Sanitary Sewer

Sanitary Sewer

If you are experiencing a Sanitary Sewer related problem please contact Public Work Department

250-636-9123 Public Works
250-636-2145 (Fax)

Homeowner Responsibilities

Property owners and residents are responsible for cleaning, maintaining and repairing their waste water plumbing and the building sewers up to the property line.

You can assist in the trouble-free operation of your own by following these Do's and Don'ts:


  • Do not pour fats, oils and grease from cooking down the sink drain. ***Why? If your pots and pans are just oily or greasy, don't rinse them, wipe them out with a paper towel.
  • Do not pour sour milk down the sink. ***Why? One litre of full cream milk has enough fat in it to cover the surface of an Olympic-sized swimming pool. Simply dispose through your garbage.
  • Do not use the toilet as a wastebasket / garbage can
  • Do not use the sewer as a means to dispose of food scraps
  • Do not wash food scraps, tealeaves, coffee grounds and eggshells down the sink.
  • Do not flush razor blades, condoms, pharmaceutical products, cigarette butts, nail polish remover, toilet deodorant dispensers or other non-biodegradable products down the toilet. Also, toys can find their way into the system and cause problems. ***The proper way to dispose of these items is in your garbage. Pharmaceutical products (tablets, capsules and medicines) should be taken to pharmacy for safe disposal.
  • Do not place jewelry and valuables on the edge of the basin or the sink ***Once flushed down the toilet, valuable and valued items are very difficult to recover. Take care not to drop dentures and wallets into the toilet
  • Do not flush diapers, sanitary napkins, tampons, convenience pads, surgical bandages, syringes, and cotton tipped stems or pantyhose down the toilet.
  • Do not dispose of plastics and plastic film from personal hygiene items, including disposable diapers, are one cause of private sewer blockages
  • For soiled diapers, the best solution is to empty the contents into the toilet and then put the diaper in a plastic bag and into the garbage.
  • Do not use excess detergent for washing up in the kitchen or laundry then what the manufacturer recommends. The average household uses three times more detergent than manufacturers recommended for washing dishes and clothes. When these detergents enter the sewerage system, they hold large amounts of oil, grease and fats in suspension making cleaning and treating the wastewater difficult and more costly. By cutting down on the amount of detergent used, there'll also be less phosphate in the environment to cause the growth of algae in water. And to top it off, you'll save money on buying the detergents!

Do not pour paint, engine oil, pesticides or chemicals down the sink, and don't try to burn them. Some hazardous materials can corrode the sewer, while others complicate the treatment process. In fact, dumping them in the sewer is illegal and you could be heavily fined. This isn't only because of the threat of these hazards getting into the environment; but also because these chemicals pose a health threat to maintenance and repair crews working in the sewers. Similarly, by throwing hazardous materials in the garbage, you are creating a risk for garbage collectors. Instead, store the chemicals in sealed containers and contact the BC Recycling Hotline @ 1-800-667-4321 for advice on where to take them for safe disposal. Also, don't ever try to burn these chemicals on your barbecue, in your fireplace or in the incinerator - they could produce toxic fumes that could seriously damage your health. For further information regarding the disposal of waste and material recycling please refer to the Garbage and Recycling section.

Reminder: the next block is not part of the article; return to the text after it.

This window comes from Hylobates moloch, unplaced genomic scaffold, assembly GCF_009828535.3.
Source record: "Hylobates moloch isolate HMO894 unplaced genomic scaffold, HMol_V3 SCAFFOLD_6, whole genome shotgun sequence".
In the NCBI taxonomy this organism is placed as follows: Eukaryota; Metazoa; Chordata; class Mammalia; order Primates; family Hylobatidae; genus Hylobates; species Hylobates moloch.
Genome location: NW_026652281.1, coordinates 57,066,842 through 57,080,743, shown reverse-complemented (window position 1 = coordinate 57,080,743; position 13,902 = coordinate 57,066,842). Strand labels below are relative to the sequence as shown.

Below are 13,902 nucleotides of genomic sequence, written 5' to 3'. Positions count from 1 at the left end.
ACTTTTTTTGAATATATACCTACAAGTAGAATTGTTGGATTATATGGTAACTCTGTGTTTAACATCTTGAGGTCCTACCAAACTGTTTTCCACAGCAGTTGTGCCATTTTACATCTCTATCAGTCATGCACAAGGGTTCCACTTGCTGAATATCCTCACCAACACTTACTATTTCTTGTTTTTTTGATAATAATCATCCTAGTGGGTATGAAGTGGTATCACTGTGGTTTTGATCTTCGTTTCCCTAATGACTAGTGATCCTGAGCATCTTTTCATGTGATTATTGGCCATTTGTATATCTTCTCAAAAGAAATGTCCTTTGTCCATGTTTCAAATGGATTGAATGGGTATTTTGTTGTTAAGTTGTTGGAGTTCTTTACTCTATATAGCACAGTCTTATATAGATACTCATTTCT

• Do not flush a commercial grease interceptor with hot water to clear or clean the interceptor in lieu of cleaning and pumping out the interceptor.


  • Do let liquid fat, oil or grease cool and dispose of it in your garbage.  It is not recommended to place fats/greases on your compost heap, this can attract rodents and it will also slow the composting process. ***If your pots and pans are just oily or greasy, wipe them clean with a paper towel and put the soiled paper towel in the garbage
  • Do scrape excess grease in a container and dispose of it in the garbage
  • Do place food scraps in waste containers or garbage bags for disposal with solid wastes, or start a compost pile; promote use of scraping of dishware prior to washing
  • Place a wastebasket in the bathroom to dispose of solids wastes. Disposable diapers, condoms, and personal hygiene products do not belong in the sewer system
  • Do use a strainer over the plughole in your sink, tub and shower. Then, either empty the collected material into the garbage, or better still, add them to your compost heap
  • Do use a composter. If you haven't got a compost heap, start one with lawn clippings, garden rubbish and food scraps and use the compost to fertilize your garden. ***For further information regarding the composting please refer the Composting section.
  • Do use the manufacturer's recommended amount of detergent for washing up in the kitchen or laundry. The average household uses three times more detergent than manufacturers recommended for washing dishes and clothes. When these detergents enter the sewerage system, they hold large amounts of oil, grease and fats in suspension making cleaning and treating the wastewater difficult and more costly. By cutting down on the amount of detergent used, there'll also be less phosphate in the environment to cause the growth of algae in water. Also, you'll save money on buying the detergents.